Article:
There are a number of countries where these parties could potentially take power. Polls in Greece suggest that the radical Syriza party could win in the country’s parliamentary elections later this month. The party has pledged to fight for better terms for Greece from its international creditors, which has led to fears that a Syriza victory could lead Greece to exit the euro zone.
Radical anti-establishment parties in other countries could also achieve success in elections this year, such as the Podemos party in Spain, the Danish People’s Party in Denmark, and the UK Independence Party in the United Kingdom. Financial markets face additional uncertainty in the UK election, where Prime Minister David Cameron (from the mainstream Conservative Party) has pledged to hold a nation-wide vote on whether the UK (which is not part of the euro zone) should remain as a member of the European Union.
With so much electoral uncertainty in Europe, and even uncertainty about whether the euro zone and European Union will stay intact over the next few years, managing political risk will be a difficult. But that doesn’t mean investors should abandon international markets, or even abandon Europe. The lesson from 2014, when some countries viewed as politically risky (such as Russia) suffered cratering stock markets while others (such as China) performed well, is that being well-diversified internationally can be a good way to handle political risk.
The euro zone has struggled mightily in recent years, with its economy shrinking in both 2012 and 2013. Now it faces a new worry. Inflation in the euro zone has fallen to a 0.4% annualized rate, well below the target of close to 2% set by the European Central Bank (ECB) and close to outright deflation. The dangers of high inflation (a sustained rise in the prices of goods and services throughout the economy) are well known: it reduces the value of people’s savings and can make individuals and businesses reluctant to invest. So shouldn’t deflation (a decline in prices) be beneficial? Not exactly.
There are a number of ways that deflation harms an economy. First, since the amount owed on loans and bonds stays the same even if the price of goods and services decline, deflation can make it more difficult for individuals, businesses, and governments that have borrowed money to get out of debt. Just as inflation hurts bondholders, deflation hurts debtors.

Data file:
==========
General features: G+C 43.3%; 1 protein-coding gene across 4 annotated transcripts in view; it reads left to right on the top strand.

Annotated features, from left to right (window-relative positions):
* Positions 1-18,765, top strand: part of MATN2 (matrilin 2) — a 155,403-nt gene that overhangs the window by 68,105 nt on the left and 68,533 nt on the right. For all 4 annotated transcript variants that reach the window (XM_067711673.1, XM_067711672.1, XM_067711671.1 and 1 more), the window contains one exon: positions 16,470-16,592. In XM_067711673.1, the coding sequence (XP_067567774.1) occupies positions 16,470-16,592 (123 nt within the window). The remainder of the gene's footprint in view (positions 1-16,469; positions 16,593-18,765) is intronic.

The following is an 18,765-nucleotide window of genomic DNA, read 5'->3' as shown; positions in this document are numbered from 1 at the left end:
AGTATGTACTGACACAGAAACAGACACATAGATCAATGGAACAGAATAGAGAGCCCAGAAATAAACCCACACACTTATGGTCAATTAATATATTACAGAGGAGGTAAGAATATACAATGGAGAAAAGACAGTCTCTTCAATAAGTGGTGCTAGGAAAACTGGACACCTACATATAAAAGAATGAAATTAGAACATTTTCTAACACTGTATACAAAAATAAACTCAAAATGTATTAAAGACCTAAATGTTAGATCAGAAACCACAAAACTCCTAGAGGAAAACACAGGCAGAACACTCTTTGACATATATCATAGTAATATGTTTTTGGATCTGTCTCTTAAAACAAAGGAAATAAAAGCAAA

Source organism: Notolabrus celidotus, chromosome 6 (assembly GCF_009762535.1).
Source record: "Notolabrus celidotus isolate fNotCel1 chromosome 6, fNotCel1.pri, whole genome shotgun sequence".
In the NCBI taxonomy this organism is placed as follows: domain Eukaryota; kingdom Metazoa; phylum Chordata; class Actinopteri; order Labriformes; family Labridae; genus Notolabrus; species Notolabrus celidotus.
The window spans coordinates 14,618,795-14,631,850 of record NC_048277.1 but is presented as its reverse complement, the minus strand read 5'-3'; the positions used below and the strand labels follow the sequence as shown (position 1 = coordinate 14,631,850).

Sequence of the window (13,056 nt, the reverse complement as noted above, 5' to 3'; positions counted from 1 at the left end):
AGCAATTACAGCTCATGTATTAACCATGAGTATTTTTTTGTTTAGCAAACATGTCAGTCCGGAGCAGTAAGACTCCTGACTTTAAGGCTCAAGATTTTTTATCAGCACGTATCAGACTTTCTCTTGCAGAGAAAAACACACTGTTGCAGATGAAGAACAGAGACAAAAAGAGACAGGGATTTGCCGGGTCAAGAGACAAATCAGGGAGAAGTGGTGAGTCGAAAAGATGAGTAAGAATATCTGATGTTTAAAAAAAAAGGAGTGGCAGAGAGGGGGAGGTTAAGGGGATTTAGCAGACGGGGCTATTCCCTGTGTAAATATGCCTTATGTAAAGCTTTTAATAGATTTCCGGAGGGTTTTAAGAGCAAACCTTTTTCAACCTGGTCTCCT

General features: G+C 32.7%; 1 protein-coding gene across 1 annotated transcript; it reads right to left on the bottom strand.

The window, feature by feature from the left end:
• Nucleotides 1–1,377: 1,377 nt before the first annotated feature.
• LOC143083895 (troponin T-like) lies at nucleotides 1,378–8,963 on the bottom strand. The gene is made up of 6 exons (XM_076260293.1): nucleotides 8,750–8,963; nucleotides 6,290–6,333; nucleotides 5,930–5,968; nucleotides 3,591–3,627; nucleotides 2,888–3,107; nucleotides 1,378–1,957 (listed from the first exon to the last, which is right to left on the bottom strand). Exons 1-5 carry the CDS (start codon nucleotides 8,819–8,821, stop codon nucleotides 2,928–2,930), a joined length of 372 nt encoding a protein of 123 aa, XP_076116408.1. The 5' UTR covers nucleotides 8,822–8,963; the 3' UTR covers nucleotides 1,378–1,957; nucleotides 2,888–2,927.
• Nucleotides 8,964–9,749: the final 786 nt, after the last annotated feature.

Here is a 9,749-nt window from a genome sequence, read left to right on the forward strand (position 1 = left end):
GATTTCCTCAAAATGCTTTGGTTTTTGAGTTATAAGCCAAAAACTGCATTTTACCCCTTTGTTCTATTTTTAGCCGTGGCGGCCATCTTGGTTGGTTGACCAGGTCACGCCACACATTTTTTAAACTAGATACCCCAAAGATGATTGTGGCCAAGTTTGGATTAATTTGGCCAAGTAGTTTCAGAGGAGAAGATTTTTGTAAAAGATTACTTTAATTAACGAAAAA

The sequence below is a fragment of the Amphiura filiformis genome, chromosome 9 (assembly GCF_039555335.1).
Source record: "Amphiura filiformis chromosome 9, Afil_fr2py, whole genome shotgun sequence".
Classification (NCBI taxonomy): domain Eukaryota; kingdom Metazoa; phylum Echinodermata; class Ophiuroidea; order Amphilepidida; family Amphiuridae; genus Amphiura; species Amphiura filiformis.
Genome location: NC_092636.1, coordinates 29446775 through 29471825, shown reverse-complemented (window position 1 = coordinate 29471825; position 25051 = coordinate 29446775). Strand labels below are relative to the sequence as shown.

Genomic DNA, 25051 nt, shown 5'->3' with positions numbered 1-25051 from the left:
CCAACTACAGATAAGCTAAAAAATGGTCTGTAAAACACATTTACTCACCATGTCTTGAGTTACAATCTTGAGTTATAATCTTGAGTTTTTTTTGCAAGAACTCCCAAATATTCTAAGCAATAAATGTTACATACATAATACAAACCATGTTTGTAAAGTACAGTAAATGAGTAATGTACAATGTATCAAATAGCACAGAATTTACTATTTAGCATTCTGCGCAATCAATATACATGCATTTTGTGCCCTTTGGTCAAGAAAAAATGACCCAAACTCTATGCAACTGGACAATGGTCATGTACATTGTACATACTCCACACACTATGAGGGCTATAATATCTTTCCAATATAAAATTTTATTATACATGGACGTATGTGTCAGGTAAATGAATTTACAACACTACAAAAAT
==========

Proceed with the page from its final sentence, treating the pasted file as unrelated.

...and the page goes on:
Second, it tends to be easier for companies to raise wages than to make their employees take pay cuts. Therefore if prices are declining so companies can’t pay their workers as much, they are likely to lay off more employees, leading to higher unemployment.
Third, when people see prices falling they may respond by postponing their purchases until prices go down even further. A decline in prices can therefore lead to reduced demand, causing further price declines (a “deflationary spiral”).
The euro zone may already been feeling some of these effects, since they can start to kick in when the inflation rate is persistently low, even if it’s still above zero.
Unlike the central banks of other developed countries such as the US, UK, and Japan, the ECB hasn’t engaged in “quantitative easing” (essentially creating new money and using it to buy bonds). This difference is one reason why expected future inflation is now substantially lower in the euro zone than in the US or UK. To avoid the perils of deflation, the ECB may need to take more aggressive action to prop up the continent’s economy.
One important trend in global financial markets during the last few years has been a rise in political risk, a concept referring to political changes that could affect the value of an investment. The number of events associated with political risk—such as elections, mass protests, and military interventions—has increased by 54% since 2011, according to a study by analysts at Citigroup. This kind of increase has a couple key implications for investors.
The first is that it can affect the relative performance of emerging markets versus developed markets. Interestingly, while political risk has historically been most closely associated with poorer countries, in recent years it has appeared in some of the wealthier emerging markets and even developed ones.
In emerging markets there have been protests in a wide range of countries, including Brazil, Russia, South Africa, Thailand, and Turkey. In developed markets, political posturing opened up the possibility that the United States government would default on its debt in the summer of 2011, and extremist parties opposed to the European Union did well in recent elections for the European Parliament.
A continued increase in political risk would likely hurt emerging markets more than developed markets, even if the risks aren’t isolated to emerging markets themselves. Investment typically flows from emerging markets into “safer” markets (such as the United States, Switzerland, and Japan) when perceived risk increases. This shift can take place even when the risk originates in the developed countries, as was the case when emerging markets were pummeled during the 2008 financial crisis.
A second implication of increased political risk is that it may lead to more divergence in the performance of stocks in different countries. This trend is already evident in some of the countries that have recently experienced notable political events. For example, Russian stocks have lost 8% so far this year (and at one point were down close to 25%) as the country became involved in territorial battles with Ukraine. Indian stocks, by contrast, have risen more than 20% this year as political power shifted in the country’s May elections.